I'd never seen them before, though of course they are well known for putting on a spectacular display. It's amazing how nine planes and a bit of smoke can keep a crowd of thousands oohing and aahing for 25 minutes! Fantastic choreography and truly superb flying skills.

So a great display, and well worth the very long trip there (and getting back wasn't much shorter). There a a few more pictures here. We'll miss the Vulcan in future - but we have to say a big thanks to all those that work to put on these displays, and keep old planes like the Vulcan, and the Battle of Britain flight, in the air for as long as possible.

Saturday, 8 August 2015

Twist and Slide

I've been thinking about a new fiddle yard for Awngate - and for possible use on future layouts too. There's nothing really wrong with the current cassette system - it's compact, flexible, and easy enough to use, at home at least. However the few exhibitions I've done have shown something even easier, faster, and with less handling would be advantageous. It's surprising how quickly people move on while cassettes are changed, so simply sliding the next track over would be quicker, plus the distractions of exhibiting adds risk of damage to the trains while moving cassettes around. Another factor is that my Son likes to help out, but struggles to reach over to move cassettes about.

A turntable would be ideal as it allows the trains to be turned around, avoiding all handling. It may not be prototypical for such a line to reverse the whole train, but who really cares! However the layout sits against a wall at home, meaning not only is there not enough space to turn the table round, there would be limited tracks that can be lined up before the table hits the wall. A traverser is more compact as the lines are all parallel, so should have space for all (or at least most) tracks to be used at home. But locos need to change ends which means handling, or fiddly and time consuming shunting.

So after much thought and some ideas posted on the NGRM forum I'm planning a hybrid - but to check it is feasible I've knocked up a prototype from a cardboard box of a convenient shape, sellotape, and one of those split-pin paper fasteners! As you can see it consists of a traverser with up to 5 tracks, and all can line up with the exit track to Awngate without fouling the wall.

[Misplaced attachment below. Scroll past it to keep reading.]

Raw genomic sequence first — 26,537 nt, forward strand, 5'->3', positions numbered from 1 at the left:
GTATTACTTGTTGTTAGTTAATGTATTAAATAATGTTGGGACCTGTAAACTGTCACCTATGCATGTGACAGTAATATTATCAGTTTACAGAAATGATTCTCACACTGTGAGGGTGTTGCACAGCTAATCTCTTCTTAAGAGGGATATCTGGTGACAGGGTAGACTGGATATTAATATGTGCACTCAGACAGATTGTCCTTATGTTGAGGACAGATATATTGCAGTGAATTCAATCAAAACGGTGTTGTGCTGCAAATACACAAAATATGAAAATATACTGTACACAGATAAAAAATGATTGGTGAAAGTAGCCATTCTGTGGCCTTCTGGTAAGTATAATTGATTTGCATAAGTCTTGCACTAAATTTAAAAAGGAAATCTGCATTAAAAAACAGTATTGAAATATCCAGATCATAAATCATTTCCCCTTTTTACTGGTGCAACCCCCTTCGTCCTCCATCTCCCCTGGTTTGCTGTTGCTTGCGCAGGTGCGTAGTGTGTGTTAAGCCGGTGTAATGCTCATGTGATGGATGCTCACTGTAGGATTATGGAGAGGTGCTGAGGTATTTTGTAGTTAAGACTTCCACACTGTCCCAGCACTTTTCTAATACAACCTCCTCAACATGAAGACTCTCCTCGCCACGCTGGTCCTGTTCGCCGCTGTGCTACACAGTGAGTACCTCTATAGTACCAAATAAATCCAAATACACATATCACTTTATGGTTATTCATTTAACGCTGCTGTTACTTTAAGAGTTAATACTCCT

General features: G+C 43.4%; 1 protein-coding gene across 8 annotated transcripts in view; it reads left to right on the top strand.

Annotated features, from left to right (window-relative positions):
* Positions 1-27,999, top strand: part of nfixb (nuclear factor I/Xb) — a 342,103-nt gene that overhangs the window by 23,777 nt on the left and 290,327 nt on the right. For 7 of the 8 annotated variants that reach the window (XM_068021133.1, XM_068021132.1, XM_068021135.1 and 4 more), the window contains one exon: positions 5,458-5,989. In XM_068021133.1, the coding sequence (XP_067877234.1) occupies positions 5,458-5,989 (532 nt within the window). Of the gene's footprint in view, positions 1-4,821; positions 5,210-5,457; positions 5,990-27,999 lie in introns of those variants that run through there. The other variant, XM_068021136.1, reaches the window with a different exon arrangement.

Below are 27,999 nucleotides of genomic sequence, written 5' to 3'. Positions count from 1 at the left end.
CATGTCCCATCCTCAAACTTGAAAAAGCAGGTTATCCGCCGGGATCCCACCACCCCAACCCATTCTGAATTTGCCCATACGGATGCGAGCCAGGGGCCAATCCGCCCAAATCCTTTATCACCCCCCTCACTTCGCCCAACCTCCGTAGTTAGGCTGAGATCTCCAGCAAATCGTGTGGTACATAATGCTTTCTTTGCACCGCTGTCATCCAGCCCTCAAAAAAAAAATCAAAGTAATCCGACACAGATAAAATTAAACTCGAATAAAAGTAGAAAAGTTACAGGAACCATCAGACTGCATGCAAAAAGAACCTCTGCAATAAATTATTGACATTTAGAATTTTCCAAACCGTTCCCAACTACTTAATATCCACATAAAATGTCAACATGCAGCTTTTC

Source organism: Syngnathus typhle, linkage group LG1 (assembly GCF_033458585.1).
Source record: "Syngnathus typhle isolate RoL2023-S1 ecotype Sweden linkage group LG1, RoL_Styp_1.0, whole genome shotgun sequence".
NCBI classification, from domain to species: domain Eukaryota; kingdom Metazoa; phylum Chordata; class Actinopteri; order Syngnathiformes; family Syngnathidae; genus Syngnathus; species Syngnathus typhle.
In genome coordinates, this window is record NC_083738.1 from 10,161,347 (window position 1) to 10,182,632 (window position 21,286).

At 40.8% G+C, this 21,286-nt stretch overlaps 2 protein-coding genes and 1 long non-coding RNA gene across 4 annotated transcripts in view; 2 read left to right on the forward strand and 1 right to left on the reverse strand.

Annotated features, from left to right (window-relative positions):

But slide the deck forward far enough and the top deck can be rotated right round to reverse the trains. Note how the deck (2' long) turns inside of the far side of the board - so clear of the wall. Of course at an exhibition it could be slid away from the operator to rotate if preferred. No accurate curved cuts are needed, just a pivot through the middle (which may mean the centre track is two separate "railcar" tracks).

Having turned 180 degrees the deck is slid back to line up the next track. The mock-up proves the concept works, of course making it for real could be more challenging. Practically the baseboard of Awngate is very shallow, so this has to be shallow too (tricky when it has three layers), or Awngate will need to be raised. I also want it to be easy to operate, so I'm wondering about self-aligning and electrically connecting tracks, but the latter is more tricky as the polarity to the tracks will need to reverse when rotated. Even the tried and tested sliding bolt alignment and connection method would need to deal with the polarity reversal - so using a common return won't work!

Saturday, 1 August 2015

First Steps

Manning the 009 society stand at Amberley the idea was to do some modelling as a demonstration. However rather than have him spend hours on his DS I thought I'd take some projects along for my son to have a go at too. First up was this signal box from a Metcalf kit, which had come with a Railway Modeller a while back.

Joshua loved putting it together, though I did end up helping with the cutting out, and glue spreading... still, he did a good job, and was desperate to build something else. So we moved on to a simple plastic kit for a platelayer's hut (Ratio I think). Again I helped - mostly cleaning up the parts where they'd been cut from the sprue, and holding the parts while Joshua glued them. He was impressed with the speed it went together using liquid solvent, and can't wait to have a go at painting it.

Both buildings have now been positioned on his train set, next we'll have to have a go at making brick retaining walls and tunnels I think.